MEDUSA

In Greek mythology, Medusa (/mɪˈdjuːzə, -sə/; Μέδουσα "guardian, protectress") also called Gorgo, was one of the three monstrous Gorgons, generally described as winged human females with living venomous snakes in place of hair. Those who gazed into her eyes would turn to stone. Most sources describe her as the daughter of Phorcys and Ceto, although the author Hyginus makes her the daughter of Gorgon and Ceto.

Medusa was beheaded by the Greek hero Perseus, who thereafter used her head, which retained its ability to turn onlookers to stone, as a weapon until he gave it to the goddess Athena to place on her shield. In classical antiquity the image of the head of Medusa appeared in the evil-averting device known as the Gorgoneion.

According to Hesiod and Aeschylus, she lived and died on an island named Sarpedon, somewhere near Cisthene. The 2nd-century BC novelist Dionysios Skytobrachion puts her somewhere in Libya, where Herodotus had said the Berbers originated her myth, as part of their religion.

She remained a priestess to Athena after her death and was risen with fresh hair.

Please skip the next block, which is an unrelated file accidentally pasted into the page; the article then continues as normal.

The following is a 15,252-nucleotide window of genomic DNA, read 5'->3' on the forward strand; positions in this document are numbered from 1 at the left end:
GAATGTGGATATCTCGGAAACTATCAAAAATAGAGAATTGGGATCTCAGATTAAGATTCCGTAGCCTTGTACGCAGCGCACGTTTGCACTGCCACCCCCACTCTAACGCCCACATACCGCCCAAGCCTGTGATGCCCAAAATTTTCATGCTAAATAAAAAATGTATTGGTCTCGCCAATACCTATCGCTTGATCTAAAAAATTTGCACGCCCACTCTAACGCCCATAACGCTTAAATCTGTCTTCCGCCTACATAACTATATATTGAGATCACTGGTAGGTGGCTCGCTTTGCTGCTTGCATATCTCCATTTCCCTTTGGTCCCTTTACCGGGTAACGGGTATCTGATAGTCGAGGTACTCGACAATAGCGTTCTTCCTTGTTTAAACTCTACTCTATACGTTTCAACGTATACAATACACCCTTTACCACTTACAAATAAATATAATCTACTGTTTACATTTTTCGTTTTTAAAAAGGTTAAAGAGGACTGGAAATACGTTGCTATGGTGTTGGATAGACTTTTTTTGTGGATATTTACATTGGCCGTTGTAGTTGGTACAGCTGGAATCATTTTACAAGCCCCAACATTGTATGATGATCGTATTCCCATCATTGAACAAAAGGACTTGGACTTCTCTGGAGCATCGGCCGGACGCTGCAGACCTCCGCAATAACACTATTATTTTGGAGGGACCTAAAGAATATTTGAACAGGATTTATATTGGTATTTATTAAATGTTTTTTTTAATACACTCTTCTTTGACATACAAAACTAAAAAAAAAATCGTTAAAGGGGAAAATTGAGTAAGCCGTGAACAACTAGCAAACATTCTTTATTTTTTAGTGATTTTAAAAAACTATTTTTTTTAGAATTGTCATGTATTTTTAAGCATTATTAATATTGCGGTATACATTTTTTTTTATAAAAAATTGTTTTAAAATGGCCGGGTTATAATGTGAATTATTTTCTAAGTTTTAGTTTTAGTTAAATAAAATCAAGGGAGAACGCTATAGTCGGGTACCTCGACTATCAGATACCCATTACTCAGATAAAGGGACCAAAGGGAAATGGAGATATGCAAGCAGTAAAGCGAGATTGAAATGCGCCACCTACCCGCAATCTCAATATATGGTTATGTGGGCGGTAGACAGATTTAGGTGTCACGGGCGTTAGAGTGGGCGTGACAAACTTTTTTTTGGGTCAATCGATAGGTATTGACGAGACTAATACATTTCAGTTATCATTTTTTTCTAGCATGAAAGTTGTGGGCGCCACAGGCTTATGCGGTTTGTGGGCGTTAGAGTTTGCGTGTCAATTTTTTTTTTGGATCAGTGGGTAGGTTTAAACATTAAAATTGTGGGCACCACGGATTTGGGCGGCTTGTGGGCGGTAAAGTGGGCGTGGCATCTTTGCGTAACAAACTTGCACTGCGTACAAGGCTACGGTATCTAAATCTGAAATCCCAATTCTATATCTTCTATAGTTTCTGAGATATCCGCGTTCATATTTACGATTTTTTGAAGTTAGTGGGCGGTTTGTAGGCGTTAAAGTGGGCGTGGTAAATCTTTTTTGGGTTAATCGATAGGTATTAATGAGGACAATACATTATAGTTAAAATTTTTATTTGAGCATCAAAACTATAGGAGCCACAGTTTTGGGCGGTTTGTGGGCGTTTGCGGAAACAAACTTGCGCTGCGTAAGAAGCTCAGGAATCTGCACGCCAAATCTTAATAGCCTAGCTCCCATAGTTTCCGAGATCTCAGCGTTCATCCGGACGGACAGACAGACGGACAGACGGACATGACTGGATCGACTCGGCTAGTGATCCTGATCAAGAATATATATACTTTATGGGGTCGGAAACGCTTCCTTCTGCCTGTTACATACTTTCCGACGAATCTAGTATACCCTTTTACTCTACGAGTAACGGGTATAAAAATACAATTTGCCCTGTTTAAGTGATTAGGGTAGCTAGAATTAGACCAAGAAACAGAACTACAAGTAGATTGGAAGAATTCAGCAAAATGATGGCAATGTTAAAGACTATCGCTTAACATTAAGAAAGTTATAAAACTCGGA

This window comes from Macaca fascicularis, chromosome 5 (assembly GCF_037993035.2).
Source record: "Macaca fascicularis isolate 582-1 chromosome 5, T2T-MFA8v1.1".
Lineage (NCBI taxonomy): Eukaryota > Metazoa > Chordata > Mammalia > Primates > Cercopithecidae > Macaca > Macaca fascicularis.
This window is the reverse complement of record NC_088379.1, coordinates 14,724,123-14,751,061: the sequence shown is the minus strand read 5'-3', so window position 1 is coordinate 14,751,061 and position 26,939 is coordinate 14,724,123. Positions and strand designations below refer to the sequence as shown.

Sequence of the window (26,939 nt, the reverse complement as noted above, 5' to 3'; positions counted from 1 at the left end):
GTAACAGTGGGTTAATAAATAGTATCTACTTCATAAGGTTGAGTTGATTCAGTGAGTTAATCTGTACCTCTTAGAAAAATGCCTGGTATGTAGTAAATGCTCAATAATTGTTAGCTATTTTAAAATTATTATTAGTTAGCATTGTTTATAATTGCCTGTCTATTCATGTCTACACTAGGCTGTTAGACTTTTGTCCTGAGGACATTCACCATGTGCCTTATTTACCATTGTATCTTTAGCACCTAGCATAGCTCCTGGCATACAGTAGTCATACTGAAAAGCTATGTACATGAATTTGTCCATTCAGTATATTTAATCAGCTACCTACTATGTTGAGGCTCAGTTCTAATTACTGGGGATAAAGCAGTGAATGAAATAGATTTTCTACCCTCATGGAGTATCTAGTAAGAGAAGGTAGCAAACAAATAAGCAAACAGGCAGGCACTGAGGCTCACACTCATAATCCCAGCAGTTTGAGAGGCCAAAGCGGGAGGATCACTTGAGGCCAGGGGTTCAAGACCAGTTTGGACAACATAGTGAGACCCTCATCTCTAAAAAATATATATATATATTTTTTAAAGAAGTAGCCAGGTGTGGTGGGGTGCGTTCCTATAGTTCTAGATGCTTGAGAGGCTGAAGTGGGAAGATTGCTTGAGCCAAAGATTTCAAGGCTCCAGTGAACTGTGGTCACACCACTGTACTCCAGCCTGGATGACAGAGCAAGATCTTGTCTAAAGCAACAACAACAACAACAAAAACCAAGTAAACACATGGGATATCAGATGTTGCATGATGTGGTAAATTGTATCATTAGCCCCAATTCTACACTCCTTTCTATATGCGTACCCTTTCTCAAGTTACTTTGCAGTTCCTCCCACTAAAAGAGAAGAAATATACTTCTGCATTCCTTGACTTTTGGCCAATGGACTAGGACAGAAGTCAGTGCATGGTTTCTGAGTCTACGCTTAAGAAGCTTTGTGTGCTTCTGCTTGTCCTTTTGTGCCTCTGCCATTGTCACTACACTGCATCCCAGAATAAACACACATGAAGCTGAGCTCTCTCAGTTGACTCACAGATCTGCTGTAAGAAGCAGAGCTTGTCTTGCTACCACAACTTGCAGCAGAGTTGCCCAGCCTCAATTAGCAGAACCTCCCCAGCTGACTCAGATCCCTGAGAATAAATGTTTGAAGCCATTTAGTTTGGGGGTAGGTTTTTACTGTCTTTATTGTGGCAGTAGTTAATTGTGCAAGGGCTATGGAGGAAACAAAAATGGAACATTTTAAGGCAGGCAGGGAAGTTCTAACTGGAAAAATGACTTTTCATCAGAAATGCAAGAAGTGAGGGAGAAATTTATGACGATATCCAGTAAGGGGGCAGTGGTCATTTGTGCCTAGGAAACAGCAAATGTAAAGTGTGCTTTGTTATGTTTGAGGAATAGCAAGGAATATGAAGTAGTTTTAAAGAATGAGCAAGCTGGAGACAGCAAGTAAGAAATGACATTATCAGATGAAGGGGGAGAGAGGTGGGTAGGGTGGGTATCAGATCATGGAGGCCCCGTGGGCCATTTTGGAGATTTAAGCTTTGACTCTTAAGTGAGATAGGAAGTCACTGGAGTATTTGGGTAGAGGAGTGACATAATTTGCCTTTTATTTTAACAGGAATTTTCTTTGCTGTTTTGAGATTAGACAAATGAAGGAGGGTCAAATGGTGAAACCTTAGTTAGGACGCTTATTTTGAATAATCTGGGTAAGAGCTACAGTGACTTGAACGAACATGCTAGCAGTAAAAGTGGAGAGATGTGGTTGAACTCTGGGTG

MYTH

Gorgon, monster figure in Greek mythologyHomer spoke of a single Gorgon—a monster of the underworld. The later Greek poet Hesiod increased the number of Gorgons to three - Stheno (the Mighty), Euryale (the Far Springer), and Medusa (the Queen) - and made them the daughters of the sea god Phorcys and of his sister-wife Ceto. The Attic tradition regarded the Gorgon as a monster produced by Gaea, the personification of Earth, to aid her sons against the gods.

In early classical art the Gorgons were portrayed as winged female creatures; their hair consisted of snakes, and they were round-faced, flat-nosed, with tongues lolling out and with large projecting teeth. Medusa who in later art is depicted as beautiful although deadly, was the only one of the three who was mortal. Hence, Perseus was able to kill her by cutting off her head. From the blood that ran from her neck sprang Chrysaor and Pegasus, her two offspring by Poseidon. Medusa’s severed head had the power of turning all who looked upon it into stone. Carved masks of the hideously grotesque type of the Gorgon’s head were used as a protection against the evil eye.

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